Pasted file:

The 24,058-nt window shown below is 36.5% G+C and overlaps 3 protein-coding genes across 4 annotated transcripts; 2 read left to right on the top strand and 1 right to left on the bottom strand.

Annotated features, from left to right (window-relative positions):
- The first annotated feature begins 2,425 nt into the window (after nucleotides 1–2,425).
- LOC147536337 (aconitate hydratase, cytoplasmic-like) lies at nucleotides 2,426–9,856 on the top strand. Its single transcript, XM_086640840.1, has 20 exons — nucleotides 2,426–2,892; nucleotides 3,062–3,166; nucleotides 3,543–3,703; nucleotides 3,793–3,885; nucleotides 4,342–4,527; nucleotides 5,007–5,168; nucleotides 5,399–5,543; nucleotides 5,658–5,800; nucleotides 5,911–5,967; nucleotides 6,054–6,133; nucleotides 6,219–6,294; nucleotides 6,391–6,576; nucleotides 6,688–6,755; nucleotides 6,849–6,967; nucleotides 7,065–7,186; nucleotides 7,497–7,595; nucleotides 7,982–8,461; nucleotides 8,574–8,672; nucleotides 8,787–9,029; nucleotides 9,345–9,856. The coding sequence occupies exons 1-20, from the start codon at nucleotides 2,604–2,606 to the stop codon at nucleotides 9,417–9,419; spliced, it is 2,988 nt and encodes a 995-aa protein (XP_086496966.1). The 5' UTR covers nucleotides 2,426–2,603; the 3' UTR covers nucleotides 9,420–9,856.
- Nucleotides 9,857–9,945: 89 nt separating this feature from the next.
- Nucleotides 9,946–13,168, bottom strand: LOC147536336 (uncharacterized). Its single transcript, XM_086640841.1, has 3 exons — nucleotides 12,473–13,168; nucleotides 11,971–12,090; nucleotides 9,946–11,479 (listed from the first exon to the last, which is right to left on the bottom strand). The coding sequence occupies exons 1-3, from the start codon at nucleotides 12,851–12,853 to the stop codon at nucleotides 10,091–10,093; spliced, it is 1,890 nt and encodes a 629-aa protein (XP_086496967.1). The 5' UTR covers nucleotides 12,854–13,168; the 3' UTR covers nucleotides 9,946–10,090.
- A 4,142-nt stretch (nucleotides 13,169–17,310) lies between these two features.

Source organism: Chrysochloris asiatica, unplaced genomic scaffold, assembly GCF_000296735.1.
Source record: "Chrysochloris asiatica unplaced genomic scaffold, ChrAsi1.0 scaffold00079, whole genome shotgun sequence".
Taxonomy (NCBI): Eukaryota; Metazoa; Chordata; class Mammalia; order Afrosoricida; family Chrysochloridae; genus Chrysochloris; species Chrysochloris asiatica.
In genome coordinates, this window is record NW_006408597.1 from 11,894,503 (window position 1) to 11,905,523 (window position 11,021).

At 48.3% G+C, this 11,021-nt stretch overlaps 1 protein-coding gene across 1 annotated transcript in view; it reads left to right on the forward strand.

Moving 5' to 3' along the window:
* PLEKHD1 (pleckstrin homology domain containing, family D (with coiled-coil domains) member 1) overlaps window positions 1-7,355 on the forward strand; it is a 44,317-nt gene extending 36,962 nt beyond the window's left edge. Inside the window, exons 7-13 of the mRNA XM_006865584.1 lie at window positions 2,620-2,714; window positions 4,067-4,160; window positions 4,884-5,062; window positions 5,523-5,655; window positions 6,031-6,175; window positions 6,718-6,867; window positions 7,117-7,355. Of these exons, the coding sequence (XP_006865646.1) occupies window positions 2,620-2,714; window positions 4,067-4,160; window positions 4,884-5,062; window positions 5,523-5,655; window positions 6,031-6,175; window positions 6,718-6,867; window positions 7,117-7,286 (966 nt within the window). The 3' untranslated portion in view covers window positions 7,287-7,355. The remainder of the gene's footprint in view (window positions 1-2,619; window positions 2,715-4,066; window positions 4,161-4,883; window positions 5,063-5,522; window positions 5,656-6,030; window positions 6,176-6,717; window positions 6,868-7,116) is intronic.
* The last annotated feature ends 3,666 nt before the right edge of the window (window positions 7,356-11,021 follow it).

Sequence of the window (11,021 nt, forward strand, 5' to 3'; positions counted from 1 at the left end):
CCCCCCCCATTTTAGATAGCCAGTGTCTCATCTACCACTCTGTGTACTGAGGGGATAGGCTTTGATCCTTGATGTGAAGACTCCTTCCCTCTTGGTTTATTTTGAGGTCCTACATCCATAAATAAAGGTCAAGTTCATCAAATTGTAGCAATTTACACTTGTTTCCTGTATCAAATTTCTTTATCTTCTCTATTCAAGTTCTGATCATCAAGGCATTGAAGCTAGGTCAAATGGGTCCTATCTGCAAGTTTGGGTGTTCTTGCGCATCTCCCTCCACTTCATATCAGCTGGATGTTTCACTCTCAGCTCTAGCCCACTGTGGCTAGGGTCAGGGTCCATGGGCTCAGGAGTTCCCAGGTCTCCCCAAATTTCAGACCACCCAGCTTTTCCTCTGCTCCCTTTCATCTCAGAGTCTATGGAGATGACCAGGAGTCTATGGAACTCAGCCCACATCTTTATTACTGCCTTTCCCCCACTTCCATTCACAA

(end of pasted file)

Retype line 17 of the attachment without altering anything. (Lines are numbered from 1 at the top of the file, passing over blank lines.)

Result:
CCCCCCCCATTTTAGATAGCCAGTGTCTCATCTACCACTCTGTGTACTGAGGGGATAGGCTTTGATCCTTGATGTGAAGACTCCTTCCCTCTTGGTTTATTTTGAGGTCCTACATCCATAAATAAAGGTCAAGTTCATCAAATTGTAGCAATTTACACTTGTTTCCTGTATCAAATTTCTTTATCTTCTCTATTCAAGTTCTGATCATCAAGGCATTGAAGCTAGGTCAAATGGGTCCTATCTGCAAGTTTGGGTGTTCTTGCGCATCTCCCTCCACTTCATATCAGCTGGATGTTTCACTCTCAGCTCTAGCCCACTGTGGCTAGGGTCAGGGTCCATGGGCTCAGGAGTTCCCAGGTCTCCCCAAATTTCAGACCACCCAGCTTTTCCTCTGCTCCCTTTCATCTCAGAGTCTATGGAGATGACCAGGAGTCTATGGAACTCAGCCCACATCTTTATTACTGCCTTTCCCCCACTTCCATTCACAA